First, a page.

Many, many of my classmates spent semesters in traditional study abroad destinations such as Italy, the United Kingdom, and Australia. My classmates had fun, but my impression is that they weren’t challenged. They stayed in cultures similar to America and socialized in groups of Americans. It’s like the freshman year of college, where new students cluster in packs like antelope on the Serengeti.
By going to non-traditional locations and consciously pushing your comfort level, you’ll challenge yourself and you’ll develop yourself as an individual.
2013 University Rankings
According to the latest information from the Shanghai Ranking /ARWU 2013, the ranking of the European universities participating in the EuroScholars Program are as follows:
|Institution ||Ranking |
|Karolinska Institutet ||44 |
|Ludwig-Maximilians-Universität Munchen ||61 |
|KU Leuven University ||101 - 150 |
|Leiden University ||74 |
|Utrecht University ||52 |
|Ruprecht-Karls-Universität Heidelberg ||54 |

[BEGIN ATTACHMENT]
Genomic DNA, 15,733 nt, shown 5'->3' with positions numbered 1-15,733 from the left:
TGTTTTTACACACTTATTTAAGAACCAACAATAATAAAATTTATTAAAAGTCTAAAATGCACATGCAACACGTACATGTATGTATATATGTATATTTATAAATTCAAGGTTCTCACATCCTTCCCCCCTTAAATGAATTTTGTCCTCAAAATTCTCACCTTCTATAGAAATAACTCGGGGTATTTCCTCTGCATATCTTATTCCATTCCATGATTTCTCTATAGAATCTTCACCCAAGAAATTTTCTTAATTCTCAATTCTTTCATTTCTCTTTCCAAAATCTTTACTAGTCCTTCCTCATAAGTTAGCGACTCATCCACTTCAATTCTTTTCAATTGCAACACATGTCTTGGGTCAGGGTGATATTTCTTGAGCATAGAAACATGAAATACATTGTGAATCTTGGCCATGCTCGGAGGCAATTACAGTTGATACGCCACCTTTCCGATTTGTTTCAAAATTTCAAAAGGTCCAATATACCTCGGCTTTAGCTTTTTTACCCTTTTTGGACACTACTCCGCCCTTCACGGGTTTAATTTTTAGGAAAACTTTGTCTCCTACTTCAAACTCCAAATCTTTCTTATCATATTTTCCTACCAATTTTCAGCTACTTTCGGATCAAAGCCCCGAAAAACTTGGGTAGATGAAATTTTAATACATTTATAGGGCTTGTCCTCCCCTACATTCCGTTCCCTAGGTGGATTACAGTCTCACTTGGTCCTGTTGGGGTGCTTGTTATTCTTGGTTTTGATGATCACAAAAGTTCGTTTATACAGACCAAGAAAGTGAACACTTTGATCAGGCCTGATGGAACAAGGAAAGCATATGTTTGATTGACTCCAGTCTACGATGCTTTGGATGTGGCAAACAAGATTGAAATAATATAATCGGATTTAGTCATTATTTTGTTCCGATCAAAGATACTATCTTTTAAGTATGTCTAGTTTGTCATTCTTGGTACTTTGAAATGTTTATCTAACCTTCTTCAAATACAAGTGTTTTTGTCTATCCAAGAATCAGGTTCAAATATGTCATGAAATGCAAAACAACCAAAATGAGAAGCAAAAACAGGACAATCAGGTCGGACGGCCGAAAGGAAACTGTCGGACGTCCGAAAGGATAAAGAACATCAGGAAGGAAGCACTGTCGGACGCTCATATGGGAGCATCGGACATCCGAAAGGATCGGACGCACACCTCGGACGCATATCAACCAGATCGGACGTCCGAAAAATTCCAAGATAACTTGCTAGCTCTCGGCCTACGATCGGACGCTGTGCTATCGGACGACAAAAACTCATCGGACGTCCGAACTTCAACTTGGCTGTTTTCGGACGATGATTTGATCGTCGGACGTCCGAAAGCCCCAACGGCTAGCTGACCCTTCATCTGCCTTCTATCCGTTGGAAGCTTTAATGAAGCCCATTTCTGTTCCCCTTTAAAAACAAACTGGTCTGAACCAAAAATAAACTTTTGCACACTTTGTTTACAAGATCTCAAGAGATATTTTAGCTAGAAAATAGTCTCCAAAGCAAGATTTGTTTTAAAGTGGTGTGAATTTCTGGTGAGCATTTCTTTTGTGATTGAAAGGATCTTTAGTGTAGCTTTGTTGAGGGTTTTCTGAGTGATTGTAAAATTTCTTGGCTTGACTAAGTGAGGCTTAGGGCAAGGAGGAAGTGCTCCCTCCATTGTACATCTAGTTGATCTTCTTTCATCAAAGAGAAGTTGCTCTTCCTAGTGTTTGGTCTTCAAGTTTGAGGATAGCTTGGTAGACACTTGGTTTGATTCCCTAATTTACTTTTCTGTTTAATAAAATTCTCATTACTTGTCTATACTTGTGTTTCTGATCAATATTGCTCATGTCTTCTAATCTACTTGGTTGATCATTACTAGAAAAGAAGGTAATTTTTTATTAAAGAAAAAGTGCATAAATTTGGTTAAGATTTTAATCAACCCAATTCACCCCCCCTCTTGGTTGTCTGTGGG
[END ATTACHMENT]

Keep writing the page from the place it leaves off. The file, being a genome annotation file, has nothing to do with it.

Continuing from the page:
|University of Amsterdam ||101 - 150 |
|University of Zurich ||60 |
|University of Helsinki ||76 |
|University of Geneva ||69 |
|Universitá degli Studi di Milano ||151 - 200 |
This Fall, 10 students will be participating at 8 EuroScholars institutions:
|Student ||Home / Host Institution ||Field of Study ||Scholarship |
|Mr. Wesley Hebert ||Norwich University / Karolinska Institutet ||Biochemistry ||EuroScholars Award |
|Ms. Oksana Polhuy ||DePauw University / KU Leuven ||Economics / Econometrics / Geology ||EuroScholars Award |
|Mr. Chris Power ||Rutgers University, New Brunswick / University of Heidelberg ||German Studies ||EuroScholars Award |
|Ms. Christine Wamsley ||Colby College / LMU ||Chemistry ||EuroScholars Award |
|Ms Whitney Yoder ||Baldwin Wallace University / University of Milan ||Psychology ||EuroScholars Award |
|Ms. Marianne Kramer ||SUNY-New Paltz / University of Geneva ||Molecular Biology / Chemistry ||University of Geneva Institutional Award |
|Ms. Melissa Lee ||University of Tennessee-Knoxville / University of Zurich ||Neuroscience ||University of Zurich Institutional Award |
|Ms. Kanika Shirole ||Sarah Lawrence College / University of Geneva ||Neuropsychology ||University of Geneva Institutional Award |
|Mr. Harold Jansen ||Norwich University / University of Heidelberg ||Biology || |
|Ms. Tianqi Li ||DePauw University / University of Helsinki ||Computer science || |